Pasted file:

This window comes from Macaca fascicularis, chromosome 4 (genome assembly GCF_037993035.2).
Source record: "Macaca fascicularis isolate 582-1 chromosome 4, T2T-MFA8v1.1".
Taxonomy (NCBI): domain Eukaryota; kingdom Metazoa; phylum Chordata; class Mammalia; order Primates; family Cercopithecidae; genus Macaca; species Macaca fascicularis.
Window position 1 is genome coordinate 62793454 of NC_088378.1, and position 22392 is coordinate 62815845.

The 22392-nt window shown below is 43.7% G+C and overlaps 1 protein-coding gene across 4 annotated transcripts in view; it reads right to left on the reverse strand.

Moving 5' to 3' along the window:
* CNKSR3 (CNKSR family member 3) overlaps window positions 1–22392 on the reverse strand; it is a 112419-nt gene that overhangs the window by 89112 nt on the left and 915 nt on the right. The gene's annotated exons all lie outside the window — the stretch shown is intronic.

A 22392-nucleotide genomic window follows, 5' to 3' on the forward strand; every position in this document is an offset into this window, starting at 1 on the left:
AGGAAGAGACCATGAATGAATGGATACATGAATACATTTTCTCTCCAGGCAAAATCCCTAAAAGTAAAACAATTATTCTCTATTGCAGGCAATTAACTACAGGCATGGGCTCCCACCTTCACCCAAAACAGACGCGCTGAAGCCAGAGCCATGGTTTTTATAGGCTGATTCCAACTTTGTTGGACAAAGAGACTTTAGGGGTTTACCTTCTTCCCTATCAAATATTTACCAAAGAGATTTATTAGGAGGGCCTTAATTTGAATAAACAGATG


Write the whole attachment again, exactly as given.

This window comes from Macaca fascicularis, chromosome 4 (genome assembly GCF_037993035.2).
Source record: "Macaca fascicularis isolate 582-1 chromosome 4, T2T-MFA8v1.1".
Taxonomy (NCBI): domain Eukaryota; kingdom Metazoa; phylum Chordata; class Mammalia; order Primates; family Cercopithecidae; genus Macaca; species Macaca fascicularis.
Window position 1 is genome coordinate 62793454 of NC_088378.1, and position 22392 is coordinate 62815845.

The 22392-nt window shown below is 43.7% G+C and overlaps 1 protein-coding gene across 4 annotated transcripts in view; it reads right to left on the reverse strand.

Moving 5' to 3' along the window:
* CNKSR3 (CNKSR family member 3) overlaps window positions 1–22392 on the reverse strand; it is a 112419-nt gene that overhangs the window by 89112 nt on the left and 915 nt on the right. The gene's annotated exons all lie outside the window — the stretch shown is intronic.

A 22392-nucleotide genomic window follows, 5' to 3' on the forward strand; every position in this document is an offset into this window, starting at 1 on the left:
AGGAAGAGACCATGAATGAATGGATACATGAATACATTTTCTCTCCAGGCAAAATCCCTAAAAGTAAAACAATTATTCTCTATTGCAGGCAATTAACTACAGGCATGGGCTCCCACCTTCACCCAAAACAGACGCGCTGAAGCCAGAGCCATGGTTTTTATAGGCTGATTCCAACTTTGTTGGACAAAGAGACTTTAGGGGTTTACCTTCTTCCCTATCAAATATTTACCAAAGAGATTTATTAGGAGGGCCTTAATTTGAATAAACAGATG